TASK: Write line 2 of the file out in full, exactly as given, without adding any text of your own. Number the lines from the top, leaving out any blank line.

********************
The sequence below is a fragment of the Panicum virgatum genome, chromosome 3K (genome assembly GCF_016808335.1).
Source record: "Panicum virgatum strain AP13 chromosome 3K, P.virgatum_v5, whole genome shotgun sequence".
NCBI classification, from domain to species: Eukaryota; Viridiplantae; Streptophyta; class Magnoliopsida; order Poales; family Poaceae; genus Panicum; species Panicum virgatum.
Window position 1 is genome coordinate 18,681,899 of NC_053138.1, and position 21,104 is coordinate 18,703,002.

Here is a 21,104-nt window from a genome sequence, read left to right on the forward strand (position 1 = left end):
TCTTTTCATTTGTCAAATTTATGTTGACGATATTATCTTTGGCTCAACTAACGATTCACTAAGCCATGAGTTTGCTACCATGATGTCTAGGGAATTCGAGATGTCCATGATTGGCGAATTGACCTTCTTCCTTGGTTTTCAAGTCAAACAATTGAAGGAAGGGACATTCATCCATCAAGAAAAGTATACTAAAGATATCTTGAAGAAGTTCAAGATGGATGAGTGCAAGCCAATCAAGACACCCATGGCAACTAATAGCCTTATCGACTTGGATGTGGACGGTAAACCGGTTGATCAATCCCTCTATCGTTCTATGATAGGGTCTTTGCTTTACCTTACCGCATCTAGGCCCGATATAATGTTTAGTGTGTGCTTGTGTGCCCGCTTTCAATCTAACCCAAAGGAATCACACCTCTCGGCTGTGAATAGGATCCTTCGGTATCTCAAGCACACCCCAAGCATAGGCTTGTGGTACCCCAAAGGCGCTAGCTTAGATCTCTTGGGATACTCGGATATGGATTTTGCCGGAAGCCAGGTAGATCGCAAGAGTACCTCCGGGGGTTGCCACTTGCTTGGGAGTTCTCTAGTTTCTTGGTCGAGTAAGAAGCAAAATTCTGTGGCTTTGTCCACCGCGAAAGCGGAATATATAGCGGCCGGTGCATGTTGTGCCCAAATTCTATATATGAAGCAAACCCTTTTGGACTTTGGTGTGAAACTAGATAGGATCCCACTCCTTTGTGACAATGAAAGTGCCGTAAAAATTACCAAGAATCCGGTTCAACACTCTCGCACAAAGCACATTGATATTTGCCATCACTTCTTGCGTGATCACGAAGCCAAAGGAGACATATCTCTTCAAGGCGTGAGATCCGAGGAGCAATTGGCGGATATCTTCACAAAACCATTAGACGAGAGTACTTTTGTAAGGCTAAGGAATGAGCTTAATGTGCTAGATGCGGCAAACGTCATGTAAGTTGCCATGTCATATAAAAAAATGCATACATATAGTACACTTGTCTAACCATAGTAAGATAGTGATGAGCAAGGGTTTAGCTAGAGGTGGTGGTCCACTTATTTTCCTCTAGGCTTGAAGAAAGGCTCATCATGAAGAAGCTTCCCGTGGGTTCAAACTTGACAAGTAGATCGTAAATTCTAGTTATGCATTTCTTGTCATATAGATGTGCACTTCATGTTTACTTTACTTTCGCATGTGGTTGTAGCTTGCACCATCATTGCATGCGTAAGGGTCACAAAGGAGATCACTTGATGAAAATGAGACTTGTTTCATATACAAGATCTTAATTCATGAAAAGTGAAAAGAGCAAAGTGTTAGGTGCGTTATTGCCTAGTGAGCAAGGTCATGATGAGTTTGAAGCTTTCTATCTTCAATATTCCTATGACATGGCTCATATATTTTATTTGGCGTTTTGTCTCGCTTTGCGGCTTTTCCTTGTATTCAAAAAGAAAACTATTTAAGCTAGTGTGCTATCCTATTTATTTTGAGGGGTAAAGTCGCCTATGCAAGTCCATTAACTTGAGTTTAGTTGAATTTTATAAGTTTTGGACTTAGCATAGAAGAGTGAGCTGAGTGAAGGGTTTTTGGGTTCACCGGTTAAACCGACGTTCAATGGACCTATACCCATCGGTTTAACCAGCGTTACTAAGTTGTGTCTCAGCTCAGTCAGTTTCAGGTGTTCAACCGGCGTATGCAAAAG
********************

Source record: "Panicum virgatum strain AP13 chromosome 3K, P.virgatum_v5, whole genome shotgun sequence".